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Nike sales rise 4% as excess inventory piles up

The American sportswear giant reported a revenue rebound but ongoing supply chain disruptions have wreaked havoc on inventory levels. Shares fell nearly 10 per cent on Thursday.

 

By MADELEINE SCHULZ

Published September, 30th 2022

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Nike said revenue increased 4 per cent to $12.7 billion in the first quarter of 2023, beating analyst expectations and led by growing direct and digital sales.

It’s a rebound after revenues fell 1 per cent last quarter, but an inventory pile up caused by supply chain disruptions weighed on the sportswear giant. Shares were down nearly 10 per cent in after-hours trading on Thursday.

 

Nike has been dealing with supply chain challenges related to Covid-19 particularly in the Chinese market, in line with the rest of the retail sector. These issues, including increased freight and logistics costs, contributed to an inventory increase to 44 per cent, at $9.7 billion.

 

"Our strong start to [fiscal 2023] highlights the depth and breadth of Nike’s global portfolio, as we continue to manage through volatility,” said John Donahoe, Nike president and CEO.

 

Sales in Greater China were down 16 per cent to approximately $1.7 billion as the region continues to deal with Covid-19 restrictions. Donahoe said he expects sales in China to recoup, though he didn’t offer a timeline. “Chinese consumers are emerging from these lockdowns with a hunger for innovation, quality and energised storytelling,” said Donahoe.

 

Offsetting sales declines in China, North America saw 13 per cent growth versus the prior year, to $5.5 billion, and EMEA was up 2 per cent. While Jane Hali and Associates analyst Jessica Ramirez is cautious about Nike’s exposure in China (the region comprises 17 per cent of total sales), she is confident that North America can continue to offset.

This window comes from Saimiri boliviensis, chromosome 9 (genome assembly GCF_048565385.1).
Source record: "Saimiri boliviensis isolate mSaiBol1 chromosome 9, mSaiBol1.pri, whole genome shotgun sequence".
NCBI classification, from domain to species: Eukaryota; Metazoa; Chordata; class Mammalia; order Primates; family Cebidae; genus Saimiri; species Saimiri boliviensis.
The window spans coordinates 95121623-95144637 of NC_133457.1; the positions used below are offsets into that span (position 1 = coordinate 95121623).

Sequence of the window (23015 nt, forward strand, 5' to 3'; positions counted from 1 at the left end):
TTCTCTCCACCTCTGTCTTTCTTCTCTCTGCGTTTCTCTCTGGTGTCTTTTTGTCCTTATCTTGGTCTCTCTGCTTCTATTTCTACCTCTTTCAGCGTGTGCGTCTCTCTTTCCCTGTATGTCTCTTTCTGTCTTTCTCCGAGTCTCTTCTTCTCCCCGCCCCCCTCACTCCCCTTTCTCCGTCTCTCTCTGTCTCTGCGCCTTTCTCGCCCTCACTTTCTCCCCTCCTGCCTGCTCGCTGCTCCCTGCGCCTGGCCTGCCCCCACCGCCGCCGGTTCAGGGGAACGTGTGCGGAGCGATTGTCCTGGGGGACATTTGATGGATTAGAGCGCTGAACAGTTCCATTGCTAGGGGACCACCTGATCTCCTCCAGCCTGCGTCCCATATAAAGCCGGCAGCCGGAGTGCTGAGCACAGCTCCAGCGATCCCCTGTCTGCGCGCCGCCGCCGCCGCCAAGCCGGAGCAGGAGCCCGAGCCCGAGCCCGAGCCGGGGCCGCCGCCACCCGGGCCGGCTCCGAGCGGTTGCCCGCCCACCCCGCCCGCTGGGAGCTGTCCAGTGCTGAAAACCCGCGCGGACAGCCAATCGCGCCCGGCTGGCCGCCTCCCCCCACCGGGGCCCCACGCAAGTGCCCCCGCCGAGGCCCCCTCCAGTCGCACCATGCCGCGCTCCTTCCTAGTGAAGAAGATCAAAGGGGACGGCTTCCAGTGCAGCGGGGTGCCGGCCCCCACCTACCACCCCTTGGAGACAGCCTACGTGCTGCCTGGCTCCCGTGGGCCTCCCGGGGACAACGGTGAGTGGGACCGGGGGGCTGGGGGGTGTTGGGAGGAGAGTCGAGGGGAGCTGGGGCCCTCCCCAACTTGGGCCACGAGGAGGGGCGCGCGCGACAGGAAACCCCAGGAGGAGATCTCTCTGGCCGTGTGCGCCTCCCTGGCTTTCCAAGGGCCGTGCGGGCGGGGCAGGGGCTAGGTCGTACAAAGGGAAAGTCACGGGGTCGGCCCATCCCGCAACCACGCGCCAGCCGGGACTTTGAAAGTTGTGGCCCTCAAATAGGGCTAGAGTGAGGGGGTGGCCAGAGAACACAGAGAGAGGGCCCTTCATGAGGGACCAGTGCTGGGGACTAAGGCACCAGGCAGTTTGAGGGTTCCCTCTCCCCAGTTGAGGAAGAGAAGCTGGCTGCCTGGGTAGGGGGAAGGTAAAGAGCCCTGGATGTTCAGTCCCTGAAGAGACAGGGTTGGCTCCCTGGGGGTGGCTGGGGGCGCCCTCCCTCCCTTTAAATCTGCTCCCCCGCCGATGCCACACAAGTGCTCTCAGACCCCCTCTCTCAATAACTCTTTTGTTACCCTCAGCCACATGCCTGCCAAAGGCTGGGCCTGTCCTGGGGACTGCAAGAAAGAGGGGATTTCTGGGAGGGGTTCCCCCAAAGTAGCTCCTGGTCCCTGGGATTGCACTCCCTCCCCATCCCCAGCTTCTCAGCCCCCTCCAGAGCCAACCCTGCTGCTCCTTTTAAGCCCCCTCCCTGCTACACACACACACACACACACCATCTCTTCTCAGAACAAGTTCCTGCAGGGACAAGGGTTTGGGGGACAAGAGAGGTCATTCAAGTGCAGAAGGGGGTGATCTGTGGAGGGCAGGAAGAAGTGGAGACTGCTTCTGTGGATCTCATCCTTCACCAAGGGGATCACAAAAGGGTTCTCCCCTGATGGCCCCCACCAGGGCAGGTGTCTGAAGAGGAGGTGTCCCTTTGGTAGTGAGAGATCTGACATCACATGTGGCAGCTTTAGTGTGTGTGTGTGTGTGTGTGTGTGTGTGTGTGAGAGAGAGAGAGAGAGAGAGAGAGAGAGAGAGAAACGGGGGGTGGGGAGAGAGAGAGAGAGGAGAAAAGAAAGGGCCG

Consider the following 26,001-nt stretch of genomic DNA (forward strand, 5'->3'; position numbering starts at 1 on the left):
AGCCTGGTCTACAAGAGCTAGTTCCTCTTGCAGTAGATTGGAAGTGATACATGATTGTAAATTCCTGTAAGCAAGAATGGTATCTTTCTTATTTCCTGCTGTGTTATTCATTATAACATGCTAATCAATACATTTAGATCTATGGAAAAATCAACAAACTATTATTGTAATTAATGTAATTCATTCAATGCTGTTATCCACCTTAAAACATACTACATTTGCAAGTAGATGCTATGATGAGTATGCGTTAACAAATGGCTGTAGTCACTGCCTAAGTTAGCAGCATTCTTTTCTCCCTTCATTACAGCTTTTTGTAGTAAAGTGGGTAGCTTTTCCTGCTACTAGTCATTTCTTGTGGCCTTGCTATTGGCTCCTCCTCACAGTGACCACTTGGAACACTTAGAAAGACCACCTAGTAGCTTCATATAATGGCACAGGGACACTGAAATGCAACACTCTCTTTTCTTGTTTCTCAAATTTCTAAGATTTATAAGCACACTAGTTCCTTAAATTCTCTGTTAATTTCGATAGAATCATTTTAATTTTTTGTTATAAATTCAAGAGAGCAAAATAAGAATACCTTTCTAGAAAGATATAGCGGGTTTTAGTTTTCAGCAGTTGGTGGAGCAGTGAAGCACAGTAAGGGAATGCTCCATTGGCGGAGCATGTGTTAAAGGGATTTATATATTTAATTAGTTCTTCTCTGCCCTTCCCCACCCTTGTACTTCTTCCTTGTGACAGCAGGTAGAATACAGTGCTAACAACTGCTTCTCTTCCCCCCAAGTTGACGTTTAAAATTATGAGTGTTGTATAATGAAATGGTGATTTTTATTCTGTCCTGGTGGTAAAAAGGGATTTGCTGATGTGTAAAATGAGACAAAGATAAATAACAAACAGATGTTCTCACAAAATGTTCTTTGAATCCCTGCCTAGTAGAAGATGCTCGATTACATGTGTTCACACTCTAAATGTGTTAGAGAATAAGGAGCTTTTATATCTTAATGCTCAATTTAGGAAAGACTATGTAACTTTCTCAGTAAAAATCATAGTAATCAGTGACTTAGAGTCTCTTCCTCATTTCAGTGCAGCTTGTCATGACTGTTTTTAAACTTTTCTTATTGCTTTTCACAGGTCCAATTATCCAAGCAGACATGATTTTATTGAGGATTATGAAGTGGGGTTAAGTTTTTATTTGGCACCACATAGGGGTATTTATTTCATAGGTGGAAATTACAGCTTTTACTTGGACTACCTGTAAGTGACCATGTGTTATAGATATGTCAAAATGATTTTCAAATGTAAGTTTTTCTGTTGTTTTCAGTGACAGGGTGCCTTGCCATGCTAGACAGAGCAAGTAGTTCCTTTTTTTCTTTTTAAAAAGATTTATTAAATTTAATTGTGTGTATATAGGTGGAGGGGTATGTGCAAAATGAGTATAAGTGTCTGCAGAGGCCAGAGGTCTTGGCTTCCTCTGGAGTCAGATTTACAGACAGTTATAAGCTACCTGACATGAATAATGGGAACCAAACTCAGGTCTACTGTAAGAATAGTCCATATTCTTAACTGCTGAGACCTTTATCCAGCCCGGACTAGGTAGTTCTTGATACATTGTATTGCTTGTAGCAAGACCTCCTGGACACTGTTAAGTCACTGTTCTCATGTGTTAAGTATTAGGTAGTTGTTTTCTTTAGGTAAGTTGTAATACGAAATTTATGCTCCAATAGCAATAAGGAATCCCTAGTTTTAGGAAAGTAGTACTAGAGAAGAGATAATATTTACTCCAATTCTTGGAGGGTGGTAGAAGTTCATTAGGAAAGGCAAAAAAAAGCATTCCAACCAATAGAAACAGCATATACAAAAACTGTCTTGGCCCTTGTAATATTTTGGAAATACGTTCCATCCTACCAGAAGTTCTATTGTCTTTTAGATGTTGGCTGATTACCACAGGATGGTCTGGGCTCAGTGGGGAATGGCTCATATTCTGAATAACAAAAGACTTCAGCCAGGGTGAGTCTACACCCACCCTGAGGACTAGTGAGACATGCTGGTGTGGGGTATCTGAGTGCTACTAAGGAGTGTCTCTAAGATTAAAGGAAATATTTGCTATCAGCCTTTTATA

Nike has continued to focus on direct-to-consumer sales, which were up 8 per cent for the quarter to $5.1 billion. The July opening of the Nike Rise store in London, following the success of Nike Rise in China and Korea, reflects this commitment to DTC sales, which Donahoe highlighted as an example of the brand’s efforts to deliver tailored, localised in-store experiences.

 

Nike’s digital sales continued to grow, increasing by 16 per cent, following an annual digital revenue growth of 18 per cent last quarter, highlighting the “fundamental shift in consumer behaviour toward digital”, said Donahoe. This was primarily driven by the EMEA region’s 46 per cent spike in digital sales.

 

Looking ahead, Nike expects that inventory instability has peaked in the first quarter and anticipates improvement throughout the coming year. The brand plans to clear out excess inventory via more aggressive liquidation (predominantly in North America), and expects to be in a better position by fiscal 2024. The brand also plans to “stay on the offence”, says Donahoe, and closely monitor the effect of high inflation on consumer demand, which it maintains has been consistently strong.

 

“Our teams continue to prove their ability to operate through volatility, while also staying focused on the long term,” Donahoe told investors.

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